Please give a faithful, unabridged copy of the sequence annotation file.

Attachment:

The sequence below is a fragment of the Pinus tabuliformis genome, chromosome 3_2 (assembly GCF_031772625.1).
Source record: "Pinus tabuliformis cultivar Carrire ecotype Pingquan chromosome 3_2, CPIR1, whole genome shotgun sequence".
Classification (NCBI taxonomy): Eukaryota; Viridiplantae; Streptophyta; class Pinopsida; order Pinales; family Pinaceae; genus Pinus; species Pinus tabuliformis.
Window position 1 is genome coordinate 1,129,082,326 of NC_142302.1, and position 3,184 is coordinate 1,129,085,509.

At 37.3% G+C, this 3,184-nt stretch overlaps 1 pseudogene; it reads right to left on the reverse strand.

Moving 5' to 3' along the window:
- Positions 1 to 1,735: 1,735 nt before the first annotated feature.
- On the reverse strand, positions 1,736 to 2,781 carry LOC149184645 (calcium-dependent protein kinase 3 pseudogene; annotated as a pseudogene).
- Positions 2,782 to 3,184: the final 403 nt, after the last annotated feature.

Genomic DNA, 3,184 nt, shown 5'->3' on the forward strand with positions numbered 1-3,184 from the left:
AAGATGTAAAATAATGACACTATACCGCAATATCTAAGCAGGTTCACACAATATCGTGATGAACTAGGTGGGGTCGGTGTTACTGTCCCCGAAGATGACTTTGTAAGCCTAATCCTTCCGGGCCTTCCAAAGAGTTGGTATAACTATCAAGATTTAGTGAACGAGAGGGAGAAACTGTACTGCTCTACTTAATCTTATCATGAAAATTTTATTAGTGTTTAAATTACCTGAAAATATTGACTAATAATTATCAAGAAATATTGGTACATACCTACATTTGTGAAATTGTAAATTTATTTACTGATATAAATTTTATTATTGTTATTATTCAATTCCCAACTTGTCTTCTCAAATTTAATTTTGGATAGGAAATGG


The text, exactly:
The sequence below is a fragment of the Pinus tabuliformis genome, chromosome 3_2 (assembly GCF_031772625.1).
Source record: "Pinus tabuliformis cultivar Carrire ecotype Pingquan chromosome 3_2, CPIR1, whole genome shotgun sequence".
Classification (NCBI taxonomy): Eukaryota; Viridiplantae; Streptophyta; class Pinopsida; order Pinales; family Pinaceae; genus Pinus; species Pinus tabuliformis.
Window position 1 is genome coordinate 1,129,082,326 of NC_142302.1, and position 3,184 is coordinate 1,129,085,509.

At 37.3% G+C, this 3,184-nt stretch overlaps 1 pseudogene; it reads right to left on the reverse strand.

Moving 5' to 3' along the window:
- Positions 1 to 1,735: 1,735 nt before the first annotated feature.
- On the reverse strand, positions 1,736 to 2,781 carry LOC149184645 (calcium-dependent protein kinase 3 pseudogene; annotated as a pseudogene).
- Positions 2,782 to 3,184: the final 403 nt, after the last annotated feature.

Genomic DNA, 3,184 nt, shown 5'->3' on the forward strand with positions numbered 1-3,184 from the left:
AAGATGTAAAATAATGACACTATACCGCAATATCTAAGCAGGTTCACACAATATCGTGATGAACTAGGTGGGGTCGGTGTTACTGTCCCCGAAGATGACTTTGTAAGCCTAATCCTTCCGGGCCTTCCAAAGAGTTGGTATAACTATCAAGATTTAGTGAACGAGAGGGAGAAACTGTACTGCTCTACTTAATCTTATCATGAAAATTTTATTAGTGTTTAAATTACCTGAAAATATTGACTAATAATTATCAAGAAATATTGGTACATACCTACATTTGTGAAATTGTAAATTTATTTACTGATATAAATTTTATTATTGTTATTATTCAATTCCCAACTTGTCTTCTCAAATTTAATTTTGGATAGGAAATGG